Can I be ticketed for modifying my car?

A reader wonders about all the cars he sees on the road equipped with various aftermarket add-ons. What's legal and what's not?

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Eric Lai answers readers’ auto questions every week for Wheels

Q: Are the modifications people make to Jeeps (Wranglers specifically) legal?

I see these vehicles with add-on aftermarket “rock bars/bull bars” protecting their grills, winches, large tires on bead-lock rims, additional off-road lights, etc.

Are these “Jeepers” at risk of being ticketed? Would this apply to XTerras and FJs as well?

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A: Ontario Transportation Ministry spokesperson Bob Nichols replies:

“Rock bars, bull bars” and winches are permitted provided that installation of these components does not constitute a safety hazard to vehicle occupants, pedestrians, other vehicles or property as stipulated in Ontario Regulation 611. There should be no exposed sharp edges, loose cables, unrestrained parts, hooks or other potentially injurious components located where pedestrians or other vehicles may come into contact with this hardware. In addition, the original bumpers, mud flaps, fenders, etc., must not be removed and must remain securely fastened to the vehicle.

Large tires and bead-lock rims may be installed provided that there is no contact between the tire and vehicle body. Tires and wheels must be designed for on-highway use. Note that O. Reg. 625 requires that if installing larger diameter tires, braking performance must continue to satisfy the requirements of O. Reg. 587, since increasing tire diameter without upgrading brake capacity will result in decreased vehicle braking capability, for a given brake pedal application load, compared to the original configuration.

Off-road lights are intended for that purpose only, as their name implies. Section 62(9) HTA restricts the number of lighted lamps to four. In addition, O. Reg. 596 prohibits the use of any significant lighting device (that is one producing more than four mean spherical candela), carried on a motor vehicle, from being operated on a highway without the use of glare-eliminating hardware. An off-road light would be considered a significant lighting device.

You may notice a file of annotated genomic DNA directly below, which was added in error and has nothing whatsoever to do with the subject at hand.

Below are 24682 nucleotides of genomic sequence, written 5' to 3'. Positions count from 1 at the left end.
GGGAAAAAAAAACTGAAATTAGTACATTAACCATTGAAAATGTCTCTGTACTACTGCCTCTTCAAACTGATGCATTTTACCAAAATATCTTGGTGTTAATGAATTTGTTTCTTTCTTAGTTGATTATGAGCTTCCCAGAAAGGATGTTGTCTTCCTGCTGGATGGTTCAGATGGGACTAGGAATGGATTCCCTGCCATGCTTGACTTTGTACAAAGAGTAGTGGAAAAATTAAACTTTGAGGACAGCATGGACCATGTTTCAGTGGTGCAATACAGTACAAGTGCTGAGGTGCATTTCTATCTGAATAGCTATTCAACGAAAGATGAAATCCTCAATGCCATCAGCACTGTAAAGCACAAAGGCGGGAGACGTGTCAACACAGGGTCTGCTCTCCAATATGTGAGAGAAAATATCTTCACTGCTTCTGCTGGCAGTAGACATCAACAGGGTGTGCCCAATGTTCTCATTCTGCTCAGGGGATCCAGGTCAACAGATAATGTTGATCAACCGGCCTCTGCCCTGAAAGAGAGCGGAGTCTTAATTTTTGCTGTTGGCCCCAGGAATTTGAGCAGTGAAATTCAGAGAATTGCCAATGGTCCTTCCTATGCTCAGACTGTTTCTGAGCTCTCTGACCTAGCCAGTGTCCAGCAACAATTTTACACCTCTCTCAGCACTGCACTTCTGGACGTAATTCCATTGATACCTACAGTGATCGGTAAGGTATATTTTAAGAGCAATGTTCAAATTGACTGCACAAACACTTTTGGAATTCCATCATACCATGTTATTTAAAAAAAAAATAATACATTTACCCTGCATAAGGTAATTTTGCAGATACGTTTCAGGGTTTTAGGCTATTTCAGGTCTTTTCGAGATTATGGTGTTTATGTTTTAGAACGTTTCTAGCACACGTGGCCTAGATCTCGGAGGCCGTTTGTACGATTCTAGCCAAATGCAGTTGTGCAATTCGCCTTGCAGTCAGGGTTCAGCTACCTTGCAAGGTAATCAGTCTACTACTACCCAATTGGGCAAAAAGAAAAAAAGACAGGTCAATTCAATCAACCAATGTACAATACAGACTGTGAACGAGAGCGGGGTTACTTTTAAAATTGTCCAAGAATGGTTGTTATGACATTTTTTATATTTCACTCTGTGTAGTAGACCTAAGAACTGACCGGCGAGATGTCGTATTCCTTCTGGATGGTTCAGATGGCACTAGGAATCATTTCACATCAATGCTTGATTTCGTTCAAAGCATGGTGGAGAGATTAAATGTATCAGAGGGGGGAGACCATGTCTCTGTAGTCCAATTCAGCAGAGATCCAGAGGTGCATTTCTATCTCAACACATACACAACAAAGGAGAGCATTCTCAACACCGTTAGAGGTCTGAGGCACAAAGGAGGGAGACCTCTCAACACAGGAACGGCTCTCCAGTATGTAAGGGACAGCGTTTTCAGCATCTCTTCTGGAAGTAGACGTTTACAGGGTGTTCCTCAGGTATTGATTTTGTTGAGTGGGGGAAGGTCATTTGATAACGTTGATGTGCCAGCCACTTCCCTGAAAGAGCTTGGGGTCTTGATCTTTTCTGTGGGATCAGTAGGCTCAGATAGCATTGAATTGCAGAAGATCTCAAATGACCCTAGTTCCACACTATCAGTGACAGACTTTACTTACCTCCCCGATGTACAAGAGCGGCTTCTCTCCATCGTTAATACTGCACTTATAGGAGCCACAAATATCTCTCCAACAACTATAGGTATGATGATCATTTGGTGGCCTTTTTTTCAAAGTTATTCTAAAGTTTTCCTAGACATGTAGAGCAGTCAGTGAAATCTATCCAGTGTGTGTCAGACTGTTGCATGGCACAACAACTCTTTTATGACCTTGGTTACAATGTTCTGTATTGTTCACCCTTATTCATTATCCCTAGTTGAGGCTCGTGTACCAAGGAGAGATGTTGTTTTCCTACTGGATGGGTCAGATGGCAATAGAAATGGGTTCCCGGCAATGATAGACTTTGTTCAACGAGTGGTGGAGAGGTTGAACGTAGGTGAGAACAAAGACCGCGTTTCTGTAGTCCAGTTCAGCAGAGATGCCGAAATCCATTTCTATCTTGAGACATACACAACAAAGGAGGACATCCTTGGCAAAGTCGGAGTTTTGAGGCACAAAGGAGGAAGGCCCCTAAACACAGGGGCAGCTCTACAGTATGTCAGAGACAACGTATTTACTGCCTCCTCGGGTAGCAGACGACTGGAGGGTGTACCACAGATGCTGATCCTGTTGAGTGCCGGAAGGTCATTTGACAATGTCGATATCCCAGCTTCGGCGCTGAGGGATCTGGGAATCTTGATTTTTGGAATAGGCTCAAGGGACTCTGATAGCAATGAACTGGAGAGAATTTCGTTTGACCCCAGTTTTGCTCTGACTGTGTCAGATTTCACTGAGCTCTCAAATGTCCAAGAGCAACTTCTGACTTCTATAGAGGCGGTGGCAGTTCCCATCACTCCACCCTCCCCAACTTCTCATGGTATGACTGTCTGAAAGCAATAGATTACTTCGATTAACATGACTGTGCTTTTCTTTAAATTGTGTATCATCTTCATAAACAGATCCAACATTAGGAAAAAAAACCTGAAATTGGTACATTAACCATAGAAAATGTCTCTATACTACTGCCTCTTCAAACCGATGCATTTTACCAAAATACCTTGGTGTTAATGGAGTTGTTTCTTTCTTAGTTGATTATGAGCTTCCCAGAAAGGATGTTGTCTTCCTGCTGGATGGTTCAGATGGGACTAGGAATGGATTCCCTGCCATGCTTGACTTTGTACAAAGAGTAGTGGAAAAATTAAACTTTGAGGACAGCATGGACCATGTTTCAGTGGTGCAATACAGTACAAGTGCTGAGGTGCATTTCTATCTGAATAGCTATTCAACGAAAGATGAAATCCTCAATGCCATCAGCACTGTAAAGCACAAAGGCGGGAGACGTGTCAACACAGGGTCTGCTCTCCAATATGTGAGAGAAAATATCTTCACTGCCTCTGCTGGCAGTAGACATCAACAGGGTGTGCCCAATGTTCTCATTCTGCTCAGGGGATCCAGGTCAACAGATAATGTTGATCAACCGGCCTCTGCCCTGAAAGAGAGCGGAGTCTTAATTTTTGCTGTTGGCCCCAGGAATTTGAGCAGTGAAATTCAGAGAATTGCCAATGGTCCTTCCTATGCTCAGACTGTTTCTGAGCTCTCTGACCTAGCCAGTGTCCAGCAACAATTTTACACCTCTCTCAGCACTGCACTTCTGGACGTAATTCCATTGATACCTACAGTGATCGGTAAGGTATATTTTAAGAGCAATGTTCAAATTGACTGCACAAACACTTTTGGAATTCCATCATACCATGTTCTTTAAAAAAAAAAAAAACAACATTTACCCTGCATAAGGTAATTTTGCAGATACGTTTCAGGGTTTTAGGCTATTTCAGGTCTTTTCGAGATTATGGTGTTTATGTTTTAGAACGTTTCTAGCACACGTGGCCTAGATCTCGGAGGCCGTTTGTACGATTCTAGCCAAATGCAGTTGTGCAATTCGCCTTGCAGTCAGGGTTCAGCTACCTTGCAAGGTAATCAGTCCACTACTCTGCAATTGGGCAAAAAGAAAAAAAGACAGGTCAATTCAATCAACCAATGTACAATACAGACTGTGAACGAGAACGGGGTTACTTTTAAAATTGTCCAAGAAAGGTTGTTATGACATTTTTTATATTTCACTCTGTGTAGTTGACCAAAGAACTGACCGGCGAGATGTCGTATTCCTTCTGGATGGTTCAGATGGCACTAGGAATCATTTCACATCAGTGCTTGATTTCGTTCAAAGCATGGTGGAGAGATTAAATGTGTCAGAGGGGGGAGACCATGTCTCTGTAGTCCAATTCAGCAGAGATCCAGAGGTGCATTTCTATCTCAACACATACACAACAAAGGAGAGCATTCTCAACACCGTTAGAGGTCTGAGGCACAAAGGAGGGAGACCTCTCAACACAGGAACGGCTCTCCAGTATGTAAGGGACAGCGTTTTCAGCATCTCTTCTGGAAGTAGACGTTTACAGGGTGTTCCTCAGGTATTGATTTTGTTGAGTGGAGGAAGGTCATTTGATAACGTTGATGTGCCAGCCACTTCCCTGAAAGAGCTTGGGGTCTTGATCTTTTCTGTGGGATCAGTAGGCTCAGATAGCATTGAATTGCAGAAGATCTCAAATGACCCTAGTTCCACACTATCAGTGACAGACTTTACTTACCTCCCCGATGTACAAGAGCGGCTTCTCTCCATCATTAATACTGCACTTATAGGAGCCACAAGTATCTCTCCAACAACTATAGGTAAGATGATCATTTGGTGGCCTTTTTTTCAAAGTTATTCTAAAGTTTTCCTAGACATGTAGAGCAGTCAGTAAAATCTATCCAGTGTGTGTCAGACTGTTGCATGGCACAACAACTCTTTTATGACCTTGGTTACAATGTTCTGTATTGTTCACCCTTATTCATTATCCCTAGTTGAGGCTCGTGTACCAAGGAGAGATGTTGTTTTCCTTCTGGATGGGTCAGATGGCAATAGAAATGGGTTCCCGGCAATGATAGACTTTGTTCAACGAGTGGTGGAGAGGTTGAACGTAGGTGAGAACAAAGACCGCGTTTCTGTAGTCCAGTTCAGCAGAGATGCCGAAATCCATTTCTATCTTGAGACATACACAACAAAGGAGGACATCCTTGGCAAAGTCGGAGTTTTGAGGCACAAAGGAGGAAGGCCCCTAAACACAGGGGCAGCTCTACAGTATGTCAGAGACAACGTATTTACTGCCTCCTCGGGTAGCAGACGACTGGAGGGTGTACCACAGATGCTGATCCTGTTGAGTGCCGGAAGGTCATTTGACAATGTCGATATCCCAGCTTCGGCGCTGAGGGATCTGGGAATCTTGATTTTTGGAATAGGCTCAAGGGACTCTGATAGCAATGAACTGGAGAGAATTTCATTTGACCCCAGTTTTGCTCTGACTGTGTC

Eric Lai adds:

The HTA has regulations/standards regarding lighting (number and colour) and certain other vehicle parts/accessories (such as mufflers), for vehicles driven on public roads. For example, white headlights are limited to four, but it would not be illegal to have an off-road roof-mounted light bar on the vehicle with six white lights — provided they’re not activated while on public roads.

Q: I recently had my vehicle serviced at a GTA quick-lube shop. After researching online, I found some part prices excessive (namely, $43 for Air Filter AF4001 and $90 for Cabin Air Filter CAF1814P).

Are these prices reasonable? Are there any industry guidelines?

A: Generally, there will be multiple grades of auto parts available for any given vehicle. These vary from original-equipment (OEM), to name-brand aftermarket, to off-brands or generics. As you get to the lower end of the scale, quality may become questionable and such parts are usually priced accordingly. (That said, many consumers find lower priced parts perfectly acceptable and/or report dissatisfaction with high-end parts.)

Manufacturers will provide a suggested list price for their products. However, each shop may opt to sell at, below, or even above the manufacturer’s list price for the part if they wish.

Keep in mind that your cited prices included installation. For an item like air filters, your cheapest option would be to buy them on sale and install them yourself. But, if you want the convenience of having someone else supply and install the part, you should expect to pay for it.

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